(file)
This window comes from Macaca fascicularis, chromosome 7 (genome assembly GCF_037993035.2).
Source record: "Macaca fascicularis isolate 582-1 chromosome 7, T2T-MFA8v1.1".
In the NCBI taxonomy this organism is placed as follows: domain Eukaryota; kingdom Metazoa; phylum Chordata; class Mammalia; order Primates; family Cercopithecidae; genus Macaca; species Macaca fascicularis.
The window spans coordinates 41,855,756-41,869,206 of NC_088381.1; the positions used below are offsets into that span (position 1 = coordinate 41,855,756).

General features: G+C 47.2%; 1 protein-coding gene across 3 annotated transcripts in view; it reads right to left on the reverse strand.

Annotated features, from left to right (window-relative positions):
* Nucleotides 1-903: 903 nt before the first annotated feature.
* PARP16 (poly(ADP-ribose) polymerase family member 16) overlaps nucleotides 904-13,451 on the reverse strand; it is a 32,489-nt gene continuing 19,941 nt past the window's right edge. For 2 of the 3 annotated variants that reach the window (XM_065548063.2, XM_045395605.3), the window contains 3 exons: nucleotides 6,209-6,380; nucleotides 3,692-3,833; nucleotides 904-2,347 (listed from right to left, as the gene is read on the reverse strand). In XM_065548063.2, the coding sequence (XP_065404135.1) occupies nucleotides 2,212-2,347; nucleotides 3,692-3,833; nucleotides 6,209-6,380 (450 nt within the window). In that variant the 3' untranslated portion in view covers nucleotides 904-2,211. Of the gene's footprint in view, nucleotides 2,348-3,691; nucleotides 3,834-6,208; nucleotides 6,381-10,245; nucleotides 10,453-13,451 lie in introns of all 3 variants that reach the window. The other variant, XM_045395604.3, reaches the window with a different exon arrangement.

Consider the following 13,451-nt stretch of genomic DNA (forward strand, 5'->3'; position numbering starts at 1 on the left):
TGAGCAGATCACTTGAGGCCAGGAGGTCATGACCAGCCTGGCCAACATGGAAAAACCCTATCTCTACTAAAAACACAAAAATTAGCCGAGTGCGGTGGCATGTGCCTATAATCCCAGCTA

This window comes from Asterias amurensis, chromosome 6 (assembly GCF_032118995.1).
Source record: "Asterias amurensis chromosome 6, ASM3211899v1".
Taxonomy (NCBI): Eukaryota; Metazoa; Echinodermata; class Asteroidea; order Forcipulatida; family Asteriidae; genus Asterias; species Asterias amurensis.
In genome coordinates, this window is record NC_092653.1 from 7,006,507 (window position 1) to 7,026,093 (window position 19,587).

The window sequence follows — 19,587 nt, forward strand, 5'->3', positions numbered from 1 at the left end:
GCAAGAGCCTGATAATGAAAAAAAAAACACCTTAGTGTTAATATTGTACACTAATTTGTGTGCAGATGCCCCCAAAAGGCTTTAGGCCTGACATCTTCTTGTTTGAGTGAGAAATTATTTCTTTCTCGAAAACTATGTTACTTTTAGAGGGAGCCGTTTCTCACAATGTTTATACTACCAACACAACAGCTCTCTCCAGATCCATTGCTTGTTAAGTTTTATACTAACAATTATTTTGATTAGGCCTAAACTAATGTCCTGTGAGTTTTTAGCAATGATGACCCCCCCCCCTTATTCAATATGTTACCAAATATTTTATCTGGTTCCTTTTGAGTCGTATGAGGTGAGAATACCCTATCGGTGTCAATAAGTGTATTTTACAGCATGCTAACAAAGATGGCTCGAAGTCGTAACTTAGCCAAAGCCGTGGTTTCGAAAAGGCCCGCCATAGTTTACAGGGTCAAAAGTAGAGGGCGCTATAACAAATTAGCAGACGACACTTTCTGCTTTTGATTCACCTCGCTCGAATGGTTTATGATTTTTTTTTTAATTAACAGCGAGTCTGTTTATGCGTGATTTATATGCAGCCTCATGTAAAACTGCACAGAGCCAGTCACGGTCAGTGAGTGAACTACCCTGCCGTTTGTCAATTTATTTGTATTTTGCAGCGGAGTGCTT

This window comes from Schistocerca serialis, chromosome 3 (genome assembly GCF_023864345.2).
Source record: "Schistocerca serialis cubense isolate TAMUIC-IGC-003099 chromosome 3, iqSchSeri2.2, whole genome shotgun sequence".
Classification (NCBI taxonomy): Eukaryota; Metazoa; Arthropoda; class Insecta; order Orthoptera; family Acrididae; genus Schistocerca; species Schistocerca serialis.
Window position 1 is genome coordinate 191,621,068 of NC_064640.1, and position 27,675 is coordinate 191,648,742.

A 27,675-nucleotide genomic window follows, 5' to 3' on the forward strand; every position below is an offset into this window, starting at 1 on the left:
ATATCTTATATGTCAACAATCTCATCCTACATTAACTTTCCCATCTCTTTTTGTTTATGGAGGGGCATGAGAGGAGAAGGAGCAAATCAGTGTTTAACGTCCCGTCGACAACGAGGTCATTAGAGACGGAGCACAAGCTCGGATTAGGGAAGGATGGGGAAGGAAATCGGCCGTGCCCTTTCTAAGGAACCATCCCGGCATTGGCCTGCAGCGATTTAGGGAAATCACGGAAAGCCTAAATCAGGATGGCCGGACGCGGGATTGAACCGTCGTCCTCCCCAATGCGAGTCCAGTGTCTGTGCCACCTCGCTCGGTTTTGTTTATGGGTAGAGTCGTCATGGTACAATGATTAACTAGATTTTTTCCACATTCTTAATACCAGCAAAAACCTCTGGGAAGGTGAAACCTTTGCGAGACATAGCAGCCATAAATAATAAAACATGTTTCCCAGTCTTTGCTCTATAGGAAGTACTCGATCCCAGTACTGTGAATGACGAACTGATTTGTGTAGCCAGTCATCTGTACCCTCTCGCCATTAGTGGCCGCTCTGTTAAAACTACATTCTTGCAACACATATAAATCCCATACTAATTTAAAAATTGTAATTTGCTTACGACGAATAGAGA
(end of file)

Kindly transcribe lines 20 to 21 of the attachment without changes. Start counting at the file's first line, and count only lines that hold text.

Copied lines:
Window position 1 is genome coordinate 191,621,068 of NC_064640.1, and position 27,675 is coordinate 191,648,742.

A 27,675-nucleotide genomic window follows, 5' to 3' on the forward strand; every position below is an offset into this window, starting at 1 on the left: